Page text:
ESPN Experts: Pacers Will Win 33 Games

After conducting a poll of its 53 NBA experts, ESPN has unveiled its consensus win projections for the Eastern Conference teams next season. The Pacers are expected to finish 12th, which would be lower than their back-to-back-to-back 9th-place finishes the past three seasons.

Here’s the full, team-by-team breakdown:

1. CLE – 61
2. BOS – 57
3. ORL – 56
4. ATL – 45
5. MIA – 44
6. CHI – 43
7. PHI – 39
8. WAS – 39

9. TOR – 39
10. DET – 38
11. CHA – 35
12. IND – 33
13. NYK – 32
14. MIL – 30
15. NJN – 29

And here’s the given rationale behind the expected drop-off for Indiana:

For three straight seasons, the Pacers have been the East’s best lottery team. Alas, our panel doesn’t see their inglorious run of ninth-place finishes continuing, as Indiana looks like No. 12 material to ESPN’s experts. The biggest issue seems to be a depleted talent base unreplenished since the Pacers’ recent glory years.

It’s hard to argue with anyone saying that there’s a dearth of talent on the Pacers roster. Outside of Danny Granger, Mike Dunleavy, Troy Murphy and TJ Ford, there isn’t a lot of proven production residing in Indianapolis. Still, it seems unlikely that the Pacers will actually be worse this year than last season.

I suppose the very fact that losing a player of Jarrett Jack’s caliber will actually be a sizable blow to the team doesn’t help support the case that the Pacers will be as good or better than last year, but you have to expect Dunleavy to be more productive this season than last. Because if he comes back even remotely healthy from his knee issues (something he is optimistic about), there is no way he won’t be. He essentially didn’t play last season. Throw in the continued improvement of Granger, the promise shown by Brandon Rush at the end of last season, the fact that Roy Hibbert is no longer a rookie and the addition of Tyler Hansbrough, and I think it’s hard to argue that the Pacers will actually be worse this season than they were last year. Even the fact Granger, TJ and Murphy have now played a full season together should make for a more cohesive starting unit at least.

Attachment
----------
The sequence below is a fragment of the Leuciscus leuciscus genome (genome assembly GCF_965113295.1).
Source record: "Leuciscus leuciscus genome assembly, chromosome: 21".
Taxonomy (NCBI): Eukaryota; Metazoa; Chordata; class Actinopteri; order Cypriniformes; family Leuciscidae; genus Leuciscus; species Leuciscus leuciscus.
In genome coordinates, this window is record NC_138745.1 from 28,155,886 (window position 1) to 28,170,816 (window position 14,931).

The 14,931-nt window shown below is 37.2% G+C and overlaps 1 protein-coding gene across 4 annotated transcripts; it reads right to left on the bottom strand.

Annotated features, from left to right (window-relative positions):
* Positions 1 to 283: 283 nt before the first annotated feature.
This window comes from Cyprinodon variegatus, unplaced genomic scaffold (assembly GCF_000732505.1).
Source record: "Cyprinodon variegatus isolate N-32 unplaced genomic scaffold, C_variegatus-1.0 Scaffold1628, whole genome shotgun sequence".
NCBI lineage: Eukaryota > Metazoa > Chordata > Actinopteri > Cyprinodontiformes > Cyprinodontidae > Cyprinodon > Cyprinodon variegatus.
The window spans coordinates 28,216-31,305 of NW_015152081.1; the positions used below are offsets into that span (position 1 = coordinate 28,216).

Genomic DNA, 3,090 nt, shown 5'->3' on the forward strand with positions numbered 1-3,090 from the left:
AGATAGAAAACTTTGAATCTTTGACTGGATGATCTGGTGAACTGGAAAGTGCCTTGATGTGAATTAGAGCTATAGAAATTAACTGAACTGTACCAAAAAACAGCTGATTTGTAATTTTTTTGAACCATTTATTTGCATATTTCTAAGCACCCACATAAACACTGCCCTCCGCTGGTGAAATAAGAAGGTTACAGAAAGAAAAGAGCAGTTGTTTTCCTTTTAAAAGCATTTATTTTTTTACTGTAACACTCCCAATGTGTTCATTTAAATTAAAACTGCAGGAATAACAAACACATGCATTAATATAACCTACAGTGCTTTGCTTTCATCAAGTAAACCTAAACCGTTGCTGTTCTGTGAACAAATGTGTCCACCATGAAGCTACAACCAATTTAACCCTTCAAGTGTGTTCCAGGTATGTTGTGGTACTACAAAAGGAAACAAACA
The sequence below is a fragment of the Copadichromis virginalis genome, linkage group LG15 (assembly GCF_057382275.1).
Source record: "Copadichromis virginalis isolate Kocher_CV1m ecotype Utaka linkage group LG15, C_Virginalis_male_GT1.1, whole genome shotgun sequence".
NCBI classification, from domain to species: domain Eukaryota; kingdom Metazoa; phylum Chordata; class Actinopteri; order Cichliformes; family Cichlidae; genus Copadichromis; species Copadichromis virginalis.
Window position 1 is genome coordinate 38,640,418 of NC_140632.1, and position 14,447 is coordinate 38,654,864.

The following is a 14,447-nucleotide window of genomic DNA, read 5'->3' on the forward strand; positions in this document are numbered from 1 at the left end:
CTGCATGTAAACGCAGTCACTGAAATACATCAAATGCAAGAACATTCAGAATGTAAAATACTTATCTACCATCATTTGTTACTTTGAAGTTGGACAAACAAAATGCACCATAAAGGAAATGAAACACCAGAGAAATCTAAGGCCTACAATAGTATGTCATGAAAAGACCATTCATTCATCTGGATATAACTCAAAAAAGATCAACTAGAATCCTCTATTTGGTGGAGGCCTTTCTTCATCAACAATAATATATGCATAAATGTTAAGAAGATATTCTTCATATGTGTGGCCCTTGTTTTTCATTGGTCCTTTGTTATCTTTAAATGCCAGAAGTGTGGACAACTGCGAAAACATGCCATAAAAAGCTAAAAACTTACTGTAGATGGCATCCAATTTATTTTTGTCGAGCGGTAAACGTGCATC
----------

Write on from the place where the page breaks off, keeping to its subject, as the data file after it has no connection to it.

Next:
Of course, like everything about the Pacers upcoming season, everything hinges on MDJ’s knee. (Disclaimer: That pun was entirely unintentional.) If Mike can’t play 70 games — or at least be his old self for, say, 50 — the Pacers will  undoubtedly struggle. Jarrett Jack did a lot of the ball-handling last year, so if there’s no Jack, no Marquis Daniels and no MDJ, there may be some real offensive issues. Sure, Granger has become much more dynamic with the ball in his hands (and is reportedly focusing on that aspect of his game this summer), but if he is the only one aside from TJ that Jim O’Brien can depend on to initiate any offense whatsoever, it’s going to be ugly. Really ugly. Because, personally, I doubt that Rush is ready to alleviate any of that pressure yet.

Will it be 33-win ugly, though? I don’t know.

Even if MDJ’s knee problems linger, and even if the other Eastern Conference also-rans like Toronto, Charlotte, Washington and Detroit have improved considerably (something I don’t really see, by the way), I’m not sure the Pacers will only win 33 games.

Here are the franchise win totals this millennium.

1999-00: 56-26 (.683)
2000-01: 41-41 (.500)
2001-02: 42-40 (.512)
2002-03: 48-34 (.585)
2003-04: 61-21 (.744)
2004-05: 44-38 (.537)
2005-06: 41-41 (.500)
2006-07: 35-47 (.427)
2007-08: 36-46 (.439)
2008-09: 36-46 (.439)

Going back even further, the Pacers haven’t won 33 games or less since 1989. Do we really think next year’s team will be the worst squad Indy has put on the floor in past two decades?

Berlin Wall

The Berlin Wall was still fully intact the last time the Pacers finished a season with under 33 wins.

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